The First Sir Percy

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The First Sir Percy
Thefirstsirpercy1939.jpg
Cover of the 1939 21st edition
Author Baroness Orczy
Illustrator Leo Bates
Country United Kingdom
Language English
Genre Adventure, Historical
Publisher Hodder & Stoughton
Publication date
1920
Media type Print (hardback & paperback)
Pages 319 pp
ISBN NA
Preceded by The Laughing Cavalier
Followed by The Scarlet Pimpernel

Set in Holland in 1624, The First Sir Percy, by Baroness Orczy, is another adventure featuring Sir Percy Blake, a foreign adventurer and ancestor of the Scarlet Pimpernel who goes by the name Diogenes.

The book is a sequel to The Laughing Cavalier and picks up the story a couple of months after the events in the first book.

Plot summary[edit]

March 1624 and a lot has happened since the plot on the life of the Stadtholder was foiled two months earlier. With the help of Mynheer Beresteyn, Diogenes has finally met his real father, an English Nobleman, and realised his true identify as Sir Percy Blake of Blakeney, heir to a large estate in Sussex.

Now an English Lord, the once penniless soldier of fortune is getting married to Gilda Beresteyn, the woman he was paid to kidnap back in January. Mynheer Beresytn has arranged a double wedding for the pair along with his son Nicholaes and his bride to be, Kaatje van den Poele.

The day is to be one of great celebration, with guests coming from far and wide including the Stadtholder Maurice of Nassau, Prince of Orange who owes Diogenes his life for informing him of Lord Stoutenburg's plot against his life. Also due to attend are Diogenes' fellow 'philosophers' – Socrates and Pythagoras.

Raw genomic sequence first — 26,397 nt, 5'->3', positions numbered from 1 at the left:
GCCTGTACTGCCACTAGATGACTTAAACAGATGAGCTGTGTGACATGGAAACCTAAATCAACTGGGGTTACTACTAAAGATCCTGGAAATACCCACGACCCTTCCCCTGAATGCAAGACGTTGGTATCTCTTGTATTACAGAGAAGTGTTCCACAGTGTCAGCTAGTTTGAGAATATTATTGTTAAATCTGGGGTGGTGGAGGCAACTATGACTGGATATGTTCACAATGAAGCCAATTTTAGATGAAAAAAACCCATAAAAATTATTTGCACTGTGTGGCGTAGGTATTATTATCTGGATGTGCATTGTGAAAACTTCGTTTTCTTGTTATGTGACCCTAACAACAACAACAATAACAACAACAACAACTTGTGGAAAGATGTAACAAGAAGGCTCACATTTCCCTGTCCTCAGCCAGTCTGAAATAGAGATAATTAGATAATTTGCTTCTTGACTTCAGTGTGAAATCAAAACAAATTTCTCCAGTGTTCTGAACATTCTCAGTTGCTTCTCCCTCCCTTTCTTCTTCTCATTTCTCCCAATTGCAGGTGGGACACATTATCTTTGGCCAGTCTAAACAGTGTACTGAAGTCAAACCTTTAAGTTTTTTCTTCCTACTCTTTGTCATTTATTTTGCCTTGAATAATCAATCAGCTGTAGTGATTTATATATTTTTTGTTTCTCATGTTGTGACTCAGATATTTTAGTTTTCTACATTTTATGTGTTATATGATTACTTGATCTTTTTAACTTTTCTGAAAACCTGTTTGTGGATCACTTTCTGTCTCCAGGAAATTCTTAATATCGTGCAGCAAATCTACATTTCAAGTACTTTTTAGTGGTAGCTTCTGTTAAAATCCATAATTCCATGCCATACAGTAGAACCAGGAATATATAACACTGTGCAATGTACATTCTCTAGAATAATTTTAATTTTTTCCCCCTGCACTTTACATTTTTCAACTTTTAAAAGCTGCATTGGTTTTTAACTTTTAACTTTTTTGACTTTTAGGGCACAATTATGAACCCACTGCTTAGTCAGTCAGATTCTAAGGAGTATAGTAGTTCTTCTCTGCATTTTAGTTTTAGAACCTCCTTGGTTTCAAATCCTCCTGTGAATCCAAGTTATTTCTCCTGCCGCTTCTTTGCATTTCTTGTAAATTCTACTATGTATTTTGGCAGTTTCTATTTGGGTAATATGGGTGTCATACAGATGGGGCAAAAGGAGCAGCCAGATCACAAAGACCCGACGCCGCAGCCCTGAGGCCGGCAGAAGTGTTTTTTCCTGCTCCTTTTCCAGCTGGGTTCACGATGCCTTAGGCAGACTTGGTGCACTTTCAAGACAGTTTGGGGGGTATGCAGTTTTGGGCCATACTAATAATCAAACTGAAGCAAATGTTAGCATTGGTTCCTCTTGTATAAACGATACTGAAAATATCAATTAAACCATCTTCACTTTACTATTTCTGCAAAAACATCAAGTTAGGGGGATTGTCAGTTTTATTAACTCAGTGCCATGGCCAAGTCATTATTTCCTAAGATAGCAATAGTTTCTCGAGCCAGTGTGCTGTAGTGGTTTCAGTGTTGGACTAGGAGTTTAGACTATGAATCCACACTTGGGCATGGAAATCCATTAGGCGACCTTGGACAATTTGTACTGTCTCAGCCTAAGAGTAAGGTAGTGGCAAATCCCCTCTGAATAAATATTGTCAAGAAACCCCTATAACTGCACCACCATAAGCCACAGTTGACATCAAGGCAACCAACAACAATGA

Pythagoras, however has fallen foul of Lord Stoutenburg after coming across the fugitive and his servant Jan, while lost in the Veluwe on the way to the wedding. Stoutenburg recognises the philosopher and after plying him with lots of wine, gets Jan to take him back out into the snow and kill him. Jan leads Pythagoras away from his planned route, shoots him in the back and leaves him for dead.

On the day of the wedding, Diogenes is concerned about his friend and sends Socrates and a group of men out to look for him. The wedding celebrations are torturous for the adventurer who is not used to formal Dutch traditions and just wants to whisk his new bride away to their new life in England. Diogenes enlists the help of the Stadtholder to break up the celebrations early so he can go against tradition and carry off his wife in the face of scandalised and protesting wedding guests but just as he is about to ride off, a curious spectacle presents itself to view.

Socrates arrives on horseback, with the barely alive Pythagoras across his saddle. The Stadtholder agrees to stay on so his personal doctor can administer to the adventurer and when he is eventually able to speak, he is able to relay Stoutenburg's new plans to assassinate the Stadtholder in some detail.

It seems that the Archduchess Isabella has troops crossing the IJssel and coming up from Kleve. They plan to seize the cities of Arnheim and Nijmegen then march across the Veluwe and confront the Stadtholder with a vast army. On top of this, Stoutenburg is plotting to poison the Stadtholder using chemicals he has been taught to manufacture by Francis Borgia.